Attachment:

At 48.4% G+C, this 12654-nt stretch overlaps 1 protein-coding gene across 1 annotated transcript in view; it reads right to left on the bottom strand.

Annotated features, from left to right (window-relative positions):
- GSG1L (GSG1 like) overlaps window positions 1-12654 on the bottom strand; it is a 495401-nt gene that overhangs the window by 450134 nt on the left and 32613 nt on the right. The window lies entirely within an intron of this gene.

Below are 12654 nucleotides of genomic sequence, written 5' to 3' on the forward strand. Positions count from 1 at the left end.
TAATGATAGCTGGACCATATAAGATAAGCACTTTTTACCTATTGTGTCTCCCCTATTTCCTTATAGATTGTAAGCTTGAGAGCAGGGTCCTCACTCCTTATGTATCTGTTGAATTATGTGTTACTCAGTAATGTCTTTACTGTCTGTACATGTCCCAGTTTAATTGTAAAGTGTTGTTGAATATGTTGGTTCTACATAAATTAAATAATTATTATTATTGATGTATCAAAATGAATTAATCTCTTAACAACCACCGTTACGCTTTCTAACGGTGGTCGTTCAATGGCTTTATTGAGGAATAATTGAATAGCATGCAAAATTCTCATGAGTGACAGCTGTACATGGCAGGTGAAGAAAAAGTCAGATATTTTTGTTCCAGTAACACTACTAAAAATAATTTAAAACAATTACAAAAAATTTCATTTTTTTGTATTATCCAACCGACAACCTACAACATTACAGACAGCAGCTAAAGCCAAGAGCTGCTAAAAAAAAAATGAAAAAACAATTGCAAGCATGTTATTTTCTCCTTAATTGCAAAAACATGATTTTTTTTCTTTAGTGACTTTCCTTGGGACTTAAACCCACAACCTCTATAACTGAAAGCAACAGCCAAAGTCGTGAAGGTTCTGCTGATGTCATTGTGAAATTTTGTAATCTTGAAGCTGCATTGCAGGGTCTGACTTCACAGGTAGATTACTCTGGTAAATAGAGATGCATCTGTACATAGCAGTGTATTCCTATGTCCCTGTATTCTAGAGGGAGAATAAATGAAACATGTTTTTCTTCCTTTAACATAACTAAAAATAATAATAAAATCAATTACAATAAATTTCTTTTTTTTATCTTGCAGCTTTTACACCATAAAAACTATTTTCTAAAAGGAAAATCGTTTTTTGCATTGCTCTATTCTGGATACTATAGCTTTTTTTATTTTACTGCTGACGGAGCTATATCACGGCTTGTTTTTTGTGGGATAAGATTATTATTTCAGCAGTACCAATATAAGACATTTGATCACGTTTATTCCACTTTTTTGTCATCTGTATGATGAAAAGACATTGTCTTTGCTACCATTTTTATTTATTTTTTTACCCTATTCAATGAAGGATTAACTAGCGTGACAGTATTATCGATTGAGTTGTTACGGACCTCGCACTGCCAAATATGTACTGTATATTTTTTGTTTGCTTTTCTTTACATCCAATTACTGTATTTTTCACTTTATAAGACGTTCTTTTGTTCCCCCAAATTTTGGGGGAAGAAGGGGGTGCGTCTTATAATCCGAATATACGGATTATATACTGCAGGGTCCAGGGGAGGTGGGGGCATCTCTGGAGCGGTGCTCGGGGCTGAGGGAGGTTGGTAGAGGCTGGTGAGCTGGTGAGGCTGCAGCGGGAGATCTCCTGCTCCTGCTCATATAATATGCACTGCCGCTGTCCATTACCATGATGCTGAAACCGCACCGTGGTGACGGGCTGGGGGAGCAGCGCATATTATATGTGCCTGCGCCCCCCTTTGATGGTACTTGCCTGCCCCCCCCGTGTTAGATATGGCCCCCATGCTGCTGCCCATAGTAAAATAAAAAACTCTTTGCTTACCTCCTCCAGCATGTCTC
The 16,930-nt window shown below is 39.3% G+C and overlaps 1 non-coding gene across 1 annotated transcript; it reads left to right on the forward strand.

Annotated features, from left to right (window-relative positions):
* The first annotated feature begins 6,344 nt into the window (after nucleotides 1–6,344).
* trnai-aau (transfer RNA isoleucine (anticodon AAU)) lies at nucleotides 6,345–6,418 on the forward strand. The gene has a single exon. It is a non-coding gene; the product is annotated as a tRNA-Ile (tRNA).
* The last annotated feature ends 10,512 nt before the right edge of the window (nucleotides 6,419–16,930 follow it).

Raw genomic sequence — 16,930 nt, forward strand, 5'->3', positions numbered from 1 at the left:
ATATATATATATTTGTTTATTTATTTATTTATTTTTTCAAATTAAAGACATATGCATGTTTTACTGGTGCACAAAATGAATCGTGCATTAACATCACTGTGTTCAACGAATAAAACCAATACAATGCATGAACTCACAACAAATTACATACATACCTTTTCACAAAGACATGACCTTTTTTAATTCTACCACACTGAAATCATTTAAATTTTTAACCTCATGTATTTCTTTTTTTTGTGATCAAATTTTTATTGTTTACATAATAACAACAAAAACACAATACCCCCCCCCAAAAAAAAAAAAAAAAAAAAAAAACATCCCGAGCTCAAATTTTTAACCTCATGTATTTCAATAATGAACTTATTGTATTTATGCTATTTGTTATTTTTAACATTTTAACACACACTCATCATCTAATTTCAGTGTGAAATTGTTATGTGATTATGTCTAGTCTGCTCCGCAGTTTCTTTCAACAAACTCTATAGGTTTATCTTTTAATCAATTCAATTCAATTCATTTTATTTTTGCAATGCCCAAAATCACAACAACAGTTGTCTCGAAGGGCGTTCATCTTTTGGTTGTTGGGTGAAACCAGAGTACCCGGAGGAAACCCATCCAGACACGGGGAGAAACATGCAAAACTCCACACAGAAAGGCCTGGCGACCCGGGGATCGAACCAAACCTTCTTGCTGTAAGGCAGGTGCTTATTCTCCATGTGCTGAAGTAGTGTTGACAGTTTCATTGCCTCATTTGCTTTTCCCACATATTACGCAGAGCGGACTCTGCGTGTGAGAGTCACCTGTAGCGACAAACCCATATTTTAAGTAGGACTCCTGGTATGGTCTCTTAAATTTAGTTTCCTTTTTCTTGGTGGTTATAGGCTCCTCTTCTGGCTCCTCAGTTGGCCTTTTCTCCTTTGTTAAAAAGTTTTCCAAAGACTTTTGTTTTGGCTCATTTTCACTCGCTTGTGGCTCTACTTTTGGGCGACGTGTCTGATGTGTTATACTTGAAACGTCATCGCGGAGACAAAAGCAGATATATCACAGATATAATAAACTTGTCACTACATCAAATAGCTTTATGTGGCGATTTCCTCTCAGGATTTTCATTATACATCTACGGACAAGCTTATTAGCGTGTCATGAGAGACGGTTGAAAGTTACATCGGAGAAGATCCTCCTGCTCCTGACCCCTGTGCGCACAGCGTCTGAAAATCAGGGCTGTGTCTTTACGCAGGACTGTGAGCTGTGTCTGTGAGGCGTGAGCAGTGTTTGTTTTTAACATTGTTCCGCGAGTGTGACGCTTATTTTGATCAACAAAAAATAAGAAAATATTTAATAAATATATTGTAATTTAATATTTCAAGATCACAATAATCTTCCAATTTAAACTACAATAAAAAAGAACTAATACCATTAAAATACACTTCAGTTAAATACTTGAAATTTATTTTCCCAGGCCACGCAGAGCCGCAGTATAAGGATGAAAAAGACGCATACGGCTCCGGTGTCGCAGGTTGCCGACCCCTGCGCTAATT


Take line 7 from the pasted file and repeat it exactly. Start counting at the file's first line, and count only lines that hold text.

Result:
Annotated features, from left to right (window-relative positions):